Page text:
"The water rotted out the entire common wall and the north wall," which includes a closet wall where the worst mold was found, she said. "The mold and water damage in the house came to $90,000 to fix it; you don't get that in a house unless water had been coming in for a real long time."
Ahring's report did note a breaker box needed to be exchanged, there needed to be a shut-off at the air conditioning unit, and there needed to be an exhaust fan in the bathroom, she said.
Holly said when the Farrises did their final walk-through, someone was standing in front of the closet where the most severe, visible mold was growing inside, and that person was vacuuming. Holly said she did not ask the person to move or stop, because she had paid an inspector to inspect the house.
The Farrises discovered the mold infestation only after they began to move into the house and rip out carpeting.
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She finally wrote to the Obama administration and showed a reply letter to the Urban League, which helped her family find a home, on which the Urban League pays the rent.
"We didn't have money for legal fees; if you don't have money, you can't recover," she said. "The only person willing to help us was the president (of the United States)."
This month, the Federal Housing Authority assigned an investigator to the situation with the South Kingdom Street house, Farris said.
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Her daughter, who was 12 years old at the time, slept in a room next to the closed-off bedroom with the moldy closet. She started having severe migraines, running fevers, and on the morning of April 11, 2010, woke up with her eye swollen shut, protruding from her face the size of a softball, Holly Farris said.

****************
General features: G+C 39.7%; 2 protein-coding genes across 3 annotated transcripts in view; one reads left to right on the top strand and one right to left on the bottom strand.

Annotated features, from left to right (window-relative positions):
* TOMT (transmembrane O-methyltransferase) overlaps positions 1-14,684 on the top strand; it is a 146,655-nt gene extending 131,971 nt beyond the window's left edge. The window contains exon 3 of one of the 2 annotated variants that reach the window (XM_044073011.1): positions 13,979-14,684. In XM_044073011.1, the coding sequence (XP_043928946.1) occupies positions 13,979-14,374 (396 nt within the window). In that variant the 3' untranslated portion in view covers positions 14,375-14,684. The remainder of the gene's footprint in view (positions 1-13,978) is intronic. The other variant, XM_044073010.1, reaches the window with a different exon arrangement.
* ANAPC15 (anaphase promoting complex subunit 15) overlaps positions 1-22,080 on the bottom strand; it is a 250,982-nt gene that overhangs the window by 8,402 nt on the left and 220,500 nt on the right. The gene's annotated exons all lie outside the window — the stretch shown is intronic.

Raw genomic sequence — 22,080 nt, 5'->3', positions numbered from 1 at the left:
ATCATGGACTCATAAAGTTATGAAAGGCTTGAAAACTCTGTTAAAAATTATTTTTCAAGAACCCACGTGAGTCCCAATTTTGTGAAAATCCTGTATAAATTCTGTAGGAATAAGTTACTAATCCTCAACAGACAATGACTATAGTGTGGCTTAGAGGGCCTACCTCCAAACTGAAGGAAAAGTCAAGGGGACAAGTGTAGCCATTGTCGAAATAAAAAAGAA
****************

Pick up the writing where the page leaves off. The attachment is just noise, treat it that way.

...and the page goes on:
"We took her to the emergency room that day," she said. "They thought something was in her eye. They ran all these tests, a CAT scan, and found out her sinus cavity was completely impacted with infection," Holly said. "They put her on steroids and two different antibiotics."
The primary care physician put the Farrises' daughter on more antibiotics, but nothing worked, Holly said.
At the beginning of August 2010, her daughter had to have surgery to clean out the infection, and her physician told them to move out of the house.
"In Illinois, there still are no laws (about mold), because I've been told they say the science isn't in," said Holly, who contacted Beiser and began to work with him about legislation. Beiser and Farris have worked together the last six months on the subject.
The family moved out and stayed with either Holly's or Sean's mother. Holly wrote to President Barack Obama on Aug 17. In October, she received a reply from his office. By Nov. 20, the Urban League found the Farrises a house in which to live.
Now, the Farrises still own the Kingdom Street house, owe the mortgage, as well as the First Time Home Buyers tax credit, because they moved out of the house.
"When we moved out, we voided the homeowners insurance simply by not living there," Holly Farris said.
Allstate dropped them from their home insurance, she said. On Feb. 22, 2011, the arbitrator informed Holly he couldn't make the inspector be responsible for the mold damage, because he is not a mold inspector, she said. The Farrises owe $83,000 on the house to U.S. Bank.
"At the very end of the hearing, the arbitrator goes off and says the house never should have been sold," she said.